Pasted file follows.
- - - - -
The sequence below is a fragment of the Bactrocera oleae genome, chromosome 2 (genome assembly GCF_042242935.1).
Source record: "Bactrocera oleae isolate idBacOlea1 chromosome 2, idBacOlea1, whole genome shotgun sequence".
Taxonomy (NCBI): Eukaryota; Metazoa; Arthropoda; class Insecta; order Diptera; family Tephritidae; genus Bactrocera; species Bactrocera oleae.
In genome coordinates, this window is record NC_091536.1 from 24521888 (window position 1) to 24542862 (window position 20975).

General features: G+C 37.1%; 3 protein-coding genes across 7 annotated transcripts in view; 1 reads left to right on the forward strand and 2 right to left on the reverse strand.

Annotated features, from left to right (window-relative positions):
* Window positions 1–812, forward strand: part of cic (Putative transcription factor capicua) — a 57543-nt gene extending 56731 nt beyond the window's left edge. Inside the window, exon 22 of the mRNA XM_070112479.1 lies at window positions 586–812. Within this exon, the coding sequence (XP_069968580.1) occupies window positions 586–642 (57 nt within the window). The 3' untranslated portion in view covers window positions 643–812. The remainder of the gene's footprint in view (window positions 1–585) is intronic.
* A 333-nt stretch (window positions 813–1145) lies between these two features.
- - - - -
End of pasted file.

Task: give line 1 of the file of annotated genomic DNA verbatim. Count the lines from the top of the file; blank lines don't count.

The sequence below is a fragment of the Bactrocera oleae genome, chromosome 2 (genome assembly GCF_042242935.1).